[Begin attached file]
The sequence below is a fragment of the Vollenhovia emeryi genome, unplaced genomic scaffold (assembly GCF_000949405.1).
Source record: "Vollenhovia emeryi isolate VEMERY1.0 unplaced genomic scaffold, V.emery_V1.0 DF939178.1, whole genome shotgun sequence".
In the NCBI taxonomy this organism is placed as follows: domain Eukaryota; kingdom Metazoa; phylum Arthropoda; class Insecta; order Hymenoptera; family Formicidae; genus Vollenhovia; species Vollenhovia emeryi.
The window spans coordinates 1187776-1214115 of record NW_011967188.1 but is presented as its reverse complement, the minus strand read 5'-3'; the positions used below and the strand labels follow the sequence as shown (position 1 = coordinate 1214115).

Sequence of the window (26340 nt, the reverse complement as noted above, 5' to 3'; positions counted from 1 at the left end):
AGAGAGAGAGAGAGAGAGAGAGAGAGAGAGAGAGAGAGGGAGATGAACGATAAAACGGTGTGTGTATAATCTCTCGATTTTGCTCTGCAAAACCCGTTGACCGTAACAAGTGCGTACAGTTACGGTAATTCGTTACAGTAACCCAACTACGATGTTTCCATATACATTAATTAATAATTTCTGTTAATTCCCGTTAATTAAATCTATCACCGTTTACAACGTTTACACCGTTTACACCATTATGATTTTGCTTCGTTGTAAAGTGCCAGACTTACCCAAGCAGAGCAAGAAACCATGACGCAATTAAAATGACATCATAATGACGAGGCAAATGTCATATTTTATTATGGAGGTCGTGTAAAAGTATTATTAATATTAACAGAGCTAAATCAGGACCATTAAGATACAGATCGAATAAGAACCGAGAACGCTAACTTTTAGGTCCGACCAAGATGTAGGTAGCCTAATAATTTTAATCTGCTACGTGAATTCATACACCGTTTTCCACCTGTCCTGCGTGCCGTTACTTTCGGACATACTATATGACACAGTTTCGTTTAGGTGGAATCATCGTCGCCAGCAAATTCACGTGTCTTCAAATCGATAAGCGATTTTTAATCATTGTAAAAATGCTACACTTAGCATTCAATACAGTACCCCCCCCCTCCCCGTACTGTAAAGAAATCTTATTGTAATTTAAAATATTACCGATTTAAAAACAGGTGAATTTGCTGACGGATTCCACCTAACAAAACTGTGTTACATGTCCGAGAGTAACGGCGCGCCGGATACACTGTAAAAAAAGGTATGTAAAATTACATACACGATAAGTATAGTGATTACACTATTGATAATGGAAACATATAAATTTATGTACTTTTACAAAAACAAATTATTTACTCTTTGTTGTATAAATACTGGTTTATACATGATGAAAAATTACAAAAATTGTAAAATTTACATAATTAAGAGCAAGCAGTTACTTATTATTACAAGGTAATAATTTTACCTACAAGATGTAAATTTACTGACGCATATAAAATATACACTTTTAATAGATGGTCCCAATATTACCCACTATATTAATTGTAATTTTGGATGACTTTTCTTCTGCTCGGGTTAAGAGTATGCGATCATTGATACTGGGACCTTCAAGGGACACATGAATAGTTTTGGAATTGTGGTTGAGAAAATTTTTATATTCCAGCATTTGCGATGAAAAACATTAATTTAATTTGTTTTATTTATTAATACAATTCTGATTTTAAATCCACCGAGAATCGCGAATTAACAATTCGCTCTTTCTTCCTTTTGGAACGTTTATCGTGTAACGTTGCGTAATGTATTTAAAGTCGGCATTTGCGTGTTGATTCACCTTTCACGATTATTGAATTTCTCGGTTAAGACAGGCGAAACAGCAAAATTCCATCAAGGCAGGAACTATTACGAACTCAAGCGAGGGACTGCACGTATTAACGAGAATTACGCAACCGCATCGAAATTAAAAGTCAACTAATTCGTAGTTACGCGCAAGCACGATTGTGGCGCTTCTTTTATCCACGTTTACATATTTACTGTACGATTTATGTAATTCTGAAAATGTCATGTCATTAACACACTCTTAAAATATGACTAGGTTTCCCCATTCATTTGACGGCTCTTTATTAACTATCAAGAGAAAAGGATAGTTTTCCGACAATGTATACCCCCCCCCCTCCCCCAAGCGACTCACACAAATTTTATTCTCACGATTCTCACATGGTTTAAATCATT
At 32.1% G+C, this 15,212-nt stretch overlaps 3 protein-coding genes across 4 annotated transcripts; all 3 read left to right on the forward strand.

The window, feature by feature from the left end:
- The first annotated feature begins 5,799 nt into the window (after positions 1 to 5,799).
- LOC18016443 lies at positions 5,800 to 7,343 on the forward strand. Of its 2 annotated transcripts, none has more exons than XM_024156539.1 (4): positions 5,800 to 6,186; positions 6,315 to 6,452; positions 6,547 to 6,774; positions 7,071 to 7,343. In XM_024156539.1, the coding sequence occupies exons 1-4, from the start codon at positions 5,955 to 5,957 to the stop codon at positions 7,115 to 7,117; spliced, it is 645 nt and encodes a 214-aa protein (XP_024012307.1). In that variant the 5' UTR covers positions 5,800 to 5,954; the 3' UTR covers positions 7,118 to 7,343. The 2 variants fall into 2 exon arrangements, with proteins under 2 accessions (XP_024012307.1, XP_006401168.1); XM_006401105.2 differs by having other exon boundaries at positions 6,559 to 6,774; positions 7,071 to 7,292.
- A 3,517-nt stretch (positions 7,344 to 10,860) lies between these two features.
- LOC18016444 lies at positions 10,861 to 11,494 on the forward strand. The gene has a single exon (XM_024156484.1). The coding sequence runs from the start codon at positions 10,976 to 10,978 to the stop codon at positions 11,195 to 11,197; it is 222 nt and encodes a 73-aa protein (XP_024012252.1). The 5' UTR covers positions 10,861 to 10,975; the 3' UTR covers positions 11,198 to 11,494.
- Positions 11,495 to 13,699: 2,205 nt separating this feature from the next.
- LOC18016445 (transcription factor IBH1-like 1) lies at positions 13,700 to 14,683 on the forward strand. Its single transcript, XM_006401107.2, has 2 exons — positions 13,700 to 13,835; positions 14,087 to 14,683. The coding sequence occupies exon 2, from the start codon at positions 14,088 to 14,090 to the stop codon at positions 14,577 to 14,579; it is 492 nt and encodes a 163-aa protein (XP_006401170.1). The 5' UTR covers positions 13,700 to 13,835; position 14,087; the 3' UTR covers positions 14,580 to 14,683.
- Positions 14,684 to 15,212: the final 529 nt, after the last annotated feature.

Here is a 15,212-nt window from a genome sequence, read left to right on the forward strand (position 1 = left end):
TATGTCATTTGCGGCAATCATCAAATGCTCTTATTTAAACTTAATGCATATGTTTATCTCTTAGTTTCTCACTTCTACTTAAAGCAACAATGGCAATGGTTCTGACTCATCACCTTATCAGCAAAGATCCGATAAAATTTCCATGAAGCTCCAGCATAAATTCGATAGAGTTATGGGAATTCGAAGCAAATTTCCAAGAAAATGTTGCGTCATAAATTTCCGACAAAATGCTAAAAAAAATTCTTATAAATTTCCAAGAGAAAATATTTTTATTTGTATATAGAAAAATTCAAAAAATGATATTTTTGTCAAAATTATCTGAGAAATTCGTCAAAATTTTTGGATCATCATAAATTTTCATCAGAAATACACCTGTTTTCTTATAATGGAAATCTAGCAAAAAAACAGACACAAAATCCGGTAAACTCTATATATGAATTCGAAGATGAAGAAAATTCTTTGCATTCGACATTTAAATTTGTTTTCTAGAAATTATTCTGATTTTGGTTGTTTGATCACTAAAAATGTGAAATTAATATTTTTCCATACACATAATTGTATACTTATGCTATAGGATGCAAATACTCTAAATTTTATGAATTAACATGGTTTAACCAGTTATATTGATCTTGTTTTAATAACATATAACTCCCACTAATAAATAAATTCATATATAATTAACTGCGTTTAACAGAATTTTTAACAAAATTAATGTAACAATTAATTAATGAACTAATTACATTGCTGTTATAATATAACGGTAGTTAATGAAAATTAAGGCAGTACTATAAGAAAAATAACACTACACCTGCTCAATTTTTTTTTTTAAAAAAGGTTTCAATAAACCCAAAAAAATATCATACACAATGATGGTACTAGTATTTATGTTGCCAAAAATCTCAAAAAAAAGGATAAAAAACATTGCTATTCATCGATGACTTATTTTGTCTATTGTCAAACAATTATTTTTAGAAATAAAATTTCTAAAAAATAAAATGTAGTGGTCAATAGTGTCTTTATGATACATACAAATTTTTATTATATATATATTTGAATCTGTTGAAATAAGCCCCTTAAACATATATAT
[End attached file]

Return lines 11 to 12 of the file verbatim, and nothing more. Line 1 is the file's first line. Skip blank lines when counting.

- A 3,517-nt stretch (positions 7,344 to 10,860) lies between these two features.
- LOC18016444 lies at positions 10,861 to 11,494 on the forward strand. The gene has a single exon (XM_024156484.1). The coding sequence runs from the start codon at positions 10,976 to 10,978 to the stop codon at positions 11,195 to 11,197; it is 222 nt and encodes a 73-aa protein (XP_024012252.1). The 5' UTR covers positions 10,861 to 10,975; the 3' UTR covers positions 11,198 to 11,494.